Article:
Step back in time 46 years with us to 1969. Alfred Hitchcock, fresh off “Topaz,” was entering the very tail end of his career. He had two more films in his future — “Frenzy” and “Family Plot” — but his best work was well behind him. Nevertheless, he was (and still is) a legendary director, one of the best of the best to have graced cinema, and his mind was as much (if not more) a treasure trove of movie history, information, and advice than ever.
One afternoon those many years ago, Hitch sat down with actor-writer-director Bryan Forbes (“The Stepford Wives,” screenplay for “Chaplin”) in the National Film Theatre in London to discuss movies and answer questions from an audience of cinephiles. Fortunately, for those of us too young or otherwise unable to have attended, Eyes on Cinema has uploaded an 18-minute recording of interview.
Forbes kicked off the interview — after a quick prologue about not wanting to bore the legendary helmer with hackneyed questions — by asking Hitchcock when he first feels himself committed to an idea that eventually becomes a picture. Hitchcock responds, “Well, for me, it all starts with the basic material first. Now, the question of when you have the basic material… you may have a novel, a play, an original idea, a couple of sentences and from that the film begins. I work very closely with the writer and begin to construct the film on paper, from the very beginning. We roughly sketch in the whole shape of the film and then begin from the beginning. You end up with around 100 pages, or perhaps even more, of narrative, which is very bad reading for a litterateur. There are no descriptions of any kind – no ‘he wondered’, because you can’t photograph ‘he wondered.’” He continues, “It’s as though you were looking at the film on the screen and the sound was turned off. And therefore, to me, this is the first stage.”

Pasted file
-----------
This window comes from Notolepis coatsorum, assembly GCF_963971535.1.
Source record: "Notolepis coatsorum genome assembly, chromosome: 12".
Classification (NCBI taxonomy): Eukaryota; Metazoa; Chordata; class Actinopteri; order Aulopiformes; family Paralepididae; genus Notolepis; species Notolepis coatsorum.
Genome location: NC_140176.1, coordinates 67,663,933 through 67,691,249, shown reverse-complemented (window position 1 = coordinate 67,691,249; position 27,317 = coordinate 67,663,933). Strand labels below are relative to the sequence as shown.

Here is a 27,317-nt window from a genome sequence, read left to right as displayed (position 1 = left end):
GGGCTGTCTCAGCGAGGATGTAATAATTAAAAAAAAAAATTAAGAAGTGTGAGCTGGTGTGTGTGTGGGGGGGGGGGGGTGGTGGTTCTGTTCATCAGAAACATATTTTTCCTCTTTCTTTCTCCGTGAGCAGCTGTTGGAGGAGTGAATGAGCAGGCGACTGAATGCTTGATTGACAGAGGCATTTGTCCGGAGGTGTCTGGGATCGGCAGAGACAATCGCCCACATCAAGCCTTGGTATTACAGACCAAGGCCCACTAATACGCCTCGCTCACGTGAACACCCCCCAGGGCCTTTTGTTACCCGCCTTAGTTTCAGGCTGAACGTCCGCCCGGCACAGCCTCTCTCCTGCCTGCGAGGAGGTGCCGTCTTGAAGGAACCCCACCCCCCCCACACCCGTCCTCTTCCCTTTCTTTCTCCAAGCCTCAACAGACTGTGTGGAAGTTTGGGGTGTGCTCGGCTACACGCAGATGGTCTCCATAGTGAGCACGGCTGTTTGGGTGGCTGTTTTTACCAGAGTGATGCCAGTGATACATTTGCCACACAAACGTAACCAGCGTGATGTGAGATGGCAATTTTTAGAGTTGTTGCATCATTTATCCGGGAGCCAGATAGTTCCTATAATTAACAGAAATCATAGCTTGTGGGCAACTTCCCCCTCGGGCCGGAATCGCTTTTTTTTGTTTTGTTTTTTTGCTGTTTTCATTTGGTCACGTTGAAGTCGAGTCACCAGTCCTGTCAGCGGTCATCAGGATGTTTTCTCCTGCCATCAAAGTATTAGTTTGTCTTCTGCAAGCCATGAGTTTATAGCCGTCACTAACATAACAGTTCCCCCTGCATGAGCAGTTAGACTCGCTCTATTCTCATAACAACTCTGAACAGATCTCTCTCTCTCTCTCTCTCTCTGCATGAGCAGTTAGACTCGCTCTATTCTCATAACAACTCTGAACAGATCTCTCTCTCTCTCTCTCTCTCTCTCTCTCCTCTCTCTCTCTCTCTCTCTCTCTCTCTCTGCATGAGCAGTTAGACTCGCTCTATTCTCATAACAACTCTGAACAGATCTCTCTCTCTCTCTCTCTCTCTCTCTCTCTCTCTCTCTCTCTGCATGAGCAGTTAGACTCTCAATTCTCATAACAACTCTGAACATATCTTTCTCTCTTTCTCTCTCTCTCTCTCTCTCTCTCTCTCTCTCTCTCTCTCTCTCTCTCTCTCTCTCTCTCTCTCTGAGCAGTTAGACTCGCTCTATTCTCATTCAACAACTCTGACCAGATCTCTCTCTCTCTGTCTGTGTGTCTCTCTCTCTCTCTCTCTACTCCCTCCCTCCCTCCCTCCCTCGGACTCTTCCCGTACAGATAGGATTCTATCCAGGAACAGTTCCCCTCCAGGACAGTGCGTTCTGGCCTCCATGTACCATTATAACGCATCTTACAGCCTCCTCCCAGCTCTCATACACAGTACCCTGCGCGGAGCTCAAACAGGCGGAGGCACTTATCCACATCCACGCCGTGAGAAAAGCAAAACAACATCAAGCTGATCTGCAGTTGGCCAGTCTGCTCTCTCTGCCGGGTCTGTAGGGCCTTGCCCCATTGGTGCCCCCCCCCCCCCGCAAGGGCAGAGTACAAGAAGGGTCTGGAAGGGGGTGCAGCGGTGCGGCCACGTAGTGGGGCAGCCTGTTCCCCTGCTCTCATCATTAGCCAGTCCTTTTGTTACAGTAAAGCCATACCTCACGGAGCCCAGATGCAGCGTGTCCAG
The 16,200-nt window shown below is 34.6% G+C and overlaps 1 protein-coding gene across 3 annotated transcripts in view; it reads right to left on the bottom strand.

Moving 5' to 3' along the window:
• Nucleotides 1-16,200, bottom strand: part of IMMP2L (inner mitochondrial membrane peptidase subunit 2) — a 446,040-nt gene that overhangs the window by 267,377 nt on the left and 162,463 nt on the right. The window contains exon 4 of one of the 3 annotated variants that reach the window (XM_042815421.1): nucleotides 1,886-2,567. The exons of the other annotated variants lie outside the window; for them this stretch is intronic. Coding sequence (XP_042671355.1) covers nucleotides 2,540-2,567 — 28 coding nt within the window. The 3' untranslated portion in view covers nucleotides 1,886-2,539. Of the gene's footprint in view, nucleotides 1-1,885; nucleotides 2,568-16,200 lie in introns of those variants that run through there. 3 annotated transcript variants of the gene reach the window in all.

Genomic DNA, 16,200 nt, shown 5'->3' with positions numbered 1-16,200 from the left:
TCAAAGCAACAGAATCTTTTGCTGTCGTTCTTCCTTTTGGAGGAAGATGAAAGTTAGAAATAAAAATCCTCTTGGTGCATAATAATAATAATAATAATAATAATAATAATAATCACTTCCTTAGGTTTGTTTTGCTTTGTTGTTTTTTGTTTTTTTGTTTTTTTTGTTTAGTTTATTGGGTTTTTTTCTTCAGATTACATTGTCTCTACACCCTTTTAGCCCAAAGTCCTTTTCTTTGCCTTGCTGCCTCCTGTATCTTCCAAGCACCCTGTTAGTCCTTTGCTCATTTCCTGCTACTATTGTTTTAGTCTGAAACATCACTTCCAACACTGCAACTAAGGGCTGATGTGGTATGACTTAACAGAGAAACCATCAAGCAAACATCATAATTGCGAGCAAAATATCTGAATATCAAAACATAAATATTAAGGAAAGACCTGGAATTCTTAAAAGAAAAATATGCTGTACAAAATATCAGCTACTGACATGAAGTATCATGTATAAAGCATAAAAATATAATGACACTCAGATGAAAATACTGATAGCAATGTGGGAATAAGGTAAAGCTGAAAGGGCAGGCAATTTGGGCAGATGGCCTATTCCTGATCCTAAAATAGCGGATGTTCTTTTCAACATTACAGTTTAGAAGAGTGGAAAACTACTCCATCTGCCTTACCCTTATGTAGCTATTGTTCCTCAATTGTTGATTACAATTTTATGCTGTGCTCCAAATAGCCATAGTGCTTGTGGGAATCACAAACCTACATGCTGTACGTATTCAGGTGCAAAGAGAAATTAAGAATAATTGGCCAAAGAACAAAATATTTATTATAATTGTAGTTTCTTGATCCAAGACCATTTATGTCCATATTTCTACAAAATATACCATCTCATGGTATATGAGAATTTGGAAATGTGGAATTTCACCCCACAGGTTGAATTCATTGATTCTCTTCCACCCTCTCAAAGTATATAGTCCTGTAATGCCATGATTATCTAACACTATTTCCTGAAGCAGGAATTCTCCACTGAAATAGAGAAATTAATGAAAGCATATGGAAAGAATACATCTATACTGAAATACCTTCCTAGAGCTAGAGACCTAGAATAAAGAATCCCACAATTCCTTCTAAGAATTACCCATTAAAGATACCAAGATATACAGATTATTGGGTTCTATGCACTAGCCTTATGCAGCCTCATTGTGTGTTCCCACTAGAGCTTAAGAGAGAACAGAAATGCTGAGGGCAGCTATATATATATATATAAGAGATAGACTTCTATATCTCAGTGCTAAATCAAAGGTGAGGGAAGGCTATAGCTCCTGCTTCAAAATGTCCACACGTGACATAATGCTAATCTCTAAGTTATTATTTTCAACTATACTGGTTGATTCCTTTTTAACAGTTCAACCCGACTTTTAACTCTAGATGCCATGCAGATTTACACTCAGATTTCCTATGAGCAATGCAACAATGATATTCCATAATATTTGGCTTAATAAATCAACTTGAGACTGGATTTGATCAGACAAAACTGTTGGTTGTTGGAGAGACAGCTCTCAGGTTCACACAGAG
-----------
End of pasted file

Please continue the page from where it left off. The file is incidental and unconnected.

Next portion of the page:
A little later, Forbes asks Hitchcock if he has ever had to abandon a project. Hitch tells him, “Many times. In the last two years I have abandoned two projects. You get so far but you realize it’s not going to work. It’s better to lose $150,000 or $200,000 than $2 million. Just dump it. Let it go.” More proof for aspiring and amateur filmmakers that even the greats can and do struggle to get their movies made.
One of the more interesting responses Hitchcock gives is in reply to an audience member who asks if he has any plans or desires to step out of the thriller genre and make another type of picture. He responds, “It’s not for me; it’s the public. If I made, for example, a musical, the public would wonder when will the moment come when one of the chorus girls will drop dead, and what from.”
Check out Hitch’s thoughts, experiences, and advice below. And, if you’re keen to pull some quotes from the talkback to use as inspiration or guidance, the British Film Institute (BFI) has a transcript of the entire interview on its website (it doesn’t match the dialogue verbatim, but it’s pretty darn close at times).